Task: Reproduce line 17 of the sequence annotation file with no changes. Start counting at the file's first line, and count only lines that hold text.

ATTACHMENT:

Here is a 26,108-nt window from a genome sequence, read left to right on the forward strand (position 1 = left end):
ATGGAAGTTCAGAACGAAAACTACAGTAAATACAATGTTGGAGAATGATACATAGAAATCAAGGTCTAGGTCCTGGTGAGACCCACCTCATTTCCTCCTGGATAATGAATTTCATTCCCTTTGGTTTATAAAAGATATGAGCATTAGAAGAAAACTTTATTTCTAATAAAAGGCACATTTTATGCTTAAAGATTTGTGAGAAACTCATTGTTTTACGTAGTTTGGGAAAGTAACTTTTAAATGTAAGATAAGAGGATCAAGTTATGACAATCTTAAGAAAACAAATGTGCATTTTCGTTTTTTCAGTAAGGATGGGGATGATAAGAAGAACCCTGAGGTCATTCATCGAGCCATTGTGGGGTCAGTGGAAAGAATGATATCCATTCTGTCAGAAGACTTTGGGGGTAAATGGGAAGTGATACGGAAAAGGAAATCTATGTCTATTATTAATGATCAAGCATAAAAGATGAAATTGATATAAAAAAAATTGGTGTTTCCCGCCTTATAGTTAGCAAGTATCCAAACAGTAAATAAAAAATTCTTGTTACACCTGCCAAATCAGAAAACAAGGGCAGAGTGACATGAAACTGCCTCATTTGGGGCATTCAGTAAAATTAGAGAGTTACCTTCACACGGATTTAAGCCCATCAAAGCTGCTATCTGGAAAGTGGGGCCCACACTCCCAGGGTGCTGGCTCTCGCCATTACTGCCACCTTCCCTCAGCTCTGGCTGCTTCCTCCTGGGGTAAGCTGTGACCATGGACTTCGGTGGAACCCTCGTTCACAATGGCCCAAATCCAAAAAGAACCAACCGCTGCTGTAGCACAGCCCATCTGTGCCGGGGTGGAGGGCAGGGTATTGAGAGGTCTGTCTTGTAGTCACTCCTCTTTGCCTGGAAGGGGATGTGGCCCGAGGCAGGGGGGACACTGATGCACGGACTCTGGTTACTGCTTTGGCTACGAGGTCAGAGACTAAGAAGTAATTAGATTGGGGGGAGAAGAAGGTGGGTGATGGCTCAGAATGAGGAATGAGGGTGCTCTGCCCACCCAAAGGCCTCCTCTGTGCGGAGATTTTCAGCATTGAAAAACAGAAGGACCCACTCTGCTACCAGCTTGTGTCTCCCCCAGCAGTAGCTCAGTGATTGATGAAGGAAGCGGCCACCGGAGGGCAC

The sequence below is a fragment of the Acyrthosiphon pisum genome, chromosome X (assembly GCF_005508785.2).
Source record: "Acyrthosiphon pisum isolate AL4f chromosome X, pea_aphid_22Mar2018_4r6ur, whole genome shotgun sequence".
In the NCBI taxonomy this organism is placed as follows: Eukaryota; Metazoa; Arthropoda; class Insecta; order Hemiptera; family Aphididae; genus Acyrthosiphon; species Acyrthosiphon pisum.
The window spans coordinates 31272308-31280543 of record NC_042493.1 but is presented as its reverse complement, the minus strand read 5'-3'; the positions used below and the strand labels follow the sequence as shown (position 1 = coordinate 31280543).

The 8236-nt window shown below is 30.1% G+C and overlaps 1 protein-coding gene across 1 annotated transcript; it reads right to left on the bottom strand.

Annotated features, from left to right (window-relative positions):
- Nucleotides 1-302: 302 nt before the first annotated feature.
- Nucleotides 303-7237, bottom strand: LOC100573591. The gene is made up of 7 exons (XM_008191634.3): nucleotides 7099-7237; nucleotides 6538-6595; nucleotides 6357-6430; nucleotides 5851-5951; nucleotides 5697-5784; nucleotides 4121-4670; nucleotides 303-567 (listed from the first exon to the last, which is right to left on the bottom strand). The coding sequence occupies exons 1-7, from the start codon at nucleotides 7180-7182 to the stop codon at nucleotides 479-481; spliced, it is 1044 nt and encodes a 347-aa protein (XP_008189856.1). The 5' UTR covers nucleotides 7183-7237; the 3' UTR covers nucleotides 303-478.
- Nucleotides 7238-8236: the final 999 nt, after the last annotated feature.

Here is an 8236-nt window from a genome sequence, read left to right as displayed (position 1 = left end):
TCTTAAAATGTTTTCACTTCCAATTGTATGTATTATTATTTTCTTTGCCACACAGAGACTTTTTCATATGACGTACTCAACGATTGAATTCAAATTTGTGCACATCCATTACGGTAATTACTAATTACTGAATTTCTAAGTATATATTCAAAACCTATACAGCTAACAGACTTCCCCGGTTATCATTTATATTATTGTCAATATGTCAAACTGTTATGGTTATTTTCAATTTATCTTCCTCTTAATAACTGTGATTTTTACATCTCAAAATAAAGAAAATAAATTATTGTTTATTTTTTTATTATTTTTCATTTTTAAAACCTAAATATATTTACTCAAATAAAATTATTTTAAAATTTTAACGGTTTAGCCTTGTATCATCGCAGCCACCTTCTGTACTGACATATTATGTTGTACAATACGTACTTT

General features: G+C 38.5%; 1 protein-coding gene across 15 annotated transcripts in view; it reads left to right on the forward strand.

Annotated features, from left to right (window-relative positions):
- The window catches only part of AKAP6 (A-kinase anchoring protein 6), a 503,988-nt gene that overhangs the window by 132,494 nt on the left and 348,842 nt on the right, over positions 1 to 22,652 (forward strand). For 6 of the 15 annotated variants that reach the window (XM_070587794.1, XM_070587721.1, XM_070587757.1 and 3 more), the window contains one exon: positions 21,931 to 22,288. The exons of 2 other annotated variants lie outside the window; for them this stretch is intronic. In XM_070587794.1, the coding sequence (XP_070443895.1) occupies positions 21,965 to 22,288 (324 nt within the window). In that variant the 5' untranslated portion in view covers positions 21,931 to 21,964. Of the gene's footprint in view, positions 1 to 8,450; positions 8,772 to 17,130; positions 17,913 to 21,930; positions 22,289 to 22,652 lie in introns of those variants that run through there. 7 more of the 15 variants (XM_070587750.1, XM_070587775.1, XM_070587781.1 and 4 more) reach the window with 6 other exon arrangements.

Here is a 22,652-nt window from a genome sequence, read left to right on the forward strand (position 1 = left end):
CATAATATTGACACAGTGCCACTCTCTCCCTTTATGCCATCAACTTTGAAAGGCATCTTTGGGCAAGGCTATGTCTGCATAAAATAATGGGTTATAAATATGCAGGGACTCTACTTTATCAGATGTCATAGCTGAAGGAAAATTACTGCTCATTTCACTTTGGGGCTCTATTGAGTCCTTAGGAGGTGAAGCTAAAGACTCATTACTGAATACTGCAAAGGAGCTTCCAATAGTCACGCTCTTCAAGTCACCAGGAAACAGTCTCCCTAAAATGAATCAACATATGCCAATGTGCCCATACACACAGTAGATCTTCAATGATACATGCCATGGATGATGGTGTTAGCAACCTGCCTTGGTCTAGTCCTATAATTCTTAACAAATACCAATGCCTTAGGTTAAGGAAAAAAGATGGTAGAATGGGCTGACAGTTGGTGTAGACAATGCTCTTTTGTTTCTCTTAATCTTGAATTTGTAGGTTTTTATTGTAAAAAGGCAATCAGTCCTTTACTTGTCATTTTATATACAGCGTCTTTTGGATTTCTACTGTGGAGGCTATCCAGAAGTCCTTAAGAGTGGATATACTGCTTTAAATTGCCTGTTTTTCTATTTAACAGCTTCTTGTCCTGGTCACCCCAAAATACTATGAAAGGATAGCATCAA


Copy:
Here is a 22,652-nt window from a genome sequence, read left to right on the forward strand (position 1 = left end):